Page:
Don’t Stop the Presses – and Other Critical Mistakes!

Great companies unlock incredible value by resisting the natural human instinct to never stop production. Somehow, it is in our DNA to feel better when a process is making product – no matter what. “Don’t stop the process! I don’t care what you have to do!” is the marching order to abandon the benefits of the flow! It is often attributed to a constraint. “An hour lost on the constraint can never be caught back up”.

The theory of constraints teaches us to exploit the constraint, subordinate to the constraint, and elevate the constraint. Flow takes the strategy further by recognizing everything is connected and overproducing, even at the constraint, is counter-productive!

Overproduction, even at the Constraint, is Counter-Productive

Organizations that recognize the value of flowing product quickly, look for connections between the processes that can be improved to increase overall flow. A press that extrudes metal only to be placed in racks to be delivered to a stretcher to be stretched and then placed in racks to send to a saw to cut and again placed in racks to be delivered to packing, is quickly improved with a run out table to a stretcher connected to a saw and a pack team at the end of the physical line, to pack the material. The result is a product that flows right from the press to shipping in packed bundles.

The interesting difference that comes from the connected processes is the idea of stopping the press. The battle cry is still the same, “don’t stop the presses!” but the difference is – if the saw breaks down or the run-out table fills up, the press stops and everyone works to fix the flow problem to get the press running again.

In the old environment, where the processes were separate work centers, the press would keep pumping out metal as directed and the inventory builds up!!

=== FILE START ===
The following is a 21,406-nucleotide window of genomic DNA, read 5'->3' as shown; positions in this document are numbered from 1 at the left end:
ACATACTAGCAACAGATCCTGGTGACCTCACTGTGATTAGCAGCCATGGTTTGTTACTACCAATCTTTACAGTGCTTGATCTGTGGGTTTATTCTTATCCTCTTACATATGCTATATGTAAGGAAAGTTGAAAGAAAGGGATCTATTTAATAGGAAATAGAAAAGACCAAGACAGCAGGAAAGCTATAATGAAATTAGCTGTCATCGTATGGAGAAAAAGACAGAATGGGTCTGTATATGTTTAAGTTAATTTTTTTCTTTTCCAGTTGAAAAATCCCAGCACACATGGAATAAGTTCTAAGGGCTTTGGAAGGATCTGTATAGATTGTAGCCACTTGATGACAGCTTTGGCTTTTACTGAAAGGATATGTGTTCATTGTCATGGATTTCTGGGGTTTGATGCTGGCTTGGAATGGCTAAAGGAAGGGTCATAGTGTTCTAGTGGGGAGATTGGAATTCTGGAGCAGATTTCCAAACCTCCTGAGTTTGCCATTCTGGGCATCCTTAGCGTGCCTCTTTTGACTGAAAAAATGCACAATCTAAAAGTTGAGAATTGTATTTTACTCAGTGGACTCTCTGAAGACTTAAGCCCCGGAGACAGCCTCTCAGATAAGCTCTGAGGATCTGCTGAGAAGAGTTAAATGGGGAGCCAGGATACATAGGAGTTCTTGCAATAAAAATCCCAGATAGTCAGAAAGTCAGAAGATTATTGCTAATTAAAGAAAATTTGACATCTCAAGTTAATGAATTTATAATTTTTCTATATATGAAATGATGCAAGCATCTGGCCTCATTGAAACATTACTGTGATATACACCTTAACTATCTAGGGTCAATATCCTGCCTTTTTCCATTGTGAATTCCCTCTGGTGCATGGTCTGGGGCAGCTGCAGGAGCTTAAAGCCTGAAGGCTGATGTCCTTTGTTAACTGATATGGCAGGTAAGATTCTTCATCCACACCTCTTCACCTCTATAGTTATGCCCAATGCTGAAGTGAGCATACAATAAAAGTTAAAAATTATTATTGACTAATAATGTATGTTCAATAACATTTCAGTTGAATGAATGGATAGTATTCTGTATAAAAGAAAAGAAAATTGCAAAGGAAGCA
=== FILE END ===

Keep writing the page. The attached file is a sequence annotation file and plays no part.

Inventory is the enemy of flow

Over production is the costliest of the seven wastes because it creates inventory. Inventory is, by definition, material that is sitting and not flowing. If value is not being added, it is sitting. This requires capital, space, management decisions on how to organize, what order to run, searching, risk material damage, becoming obsolete, or lost.

When the press is connected to the stretcher, saw, and packing and there is a problem with flow – the press stops. There is nowhere to put the material. Great organizations create rules for all of their processes that conceptually connect those processes in the same way. It may be as simple as a red square on the floor that when fills up – you stop!

Unbalanced Metrics Drive Bad Decisions

Organizations that embrace the “don’t-stop-the-presses” practice often measure productivity as king. Pounds per Machine Hour or Pieces per Labor Hour are dangerous if not offset by flow day metrics. Value needs to be added productively and the product or service needs to flow sequentially without stopping.

Encourage your organization to find their constraint, exploit it, subordinate to it, and elevate it but when flow stops for the whole process – stop it.

Learn more in Patrick’s book, “Facilitating Effective Change,” available online through Amazon and Barnes & Noble. He is also the founder of UTV Advisors, a business consulting firm based in Pittsburgh, PA.

Patrick Putorti

Patrick Putorti

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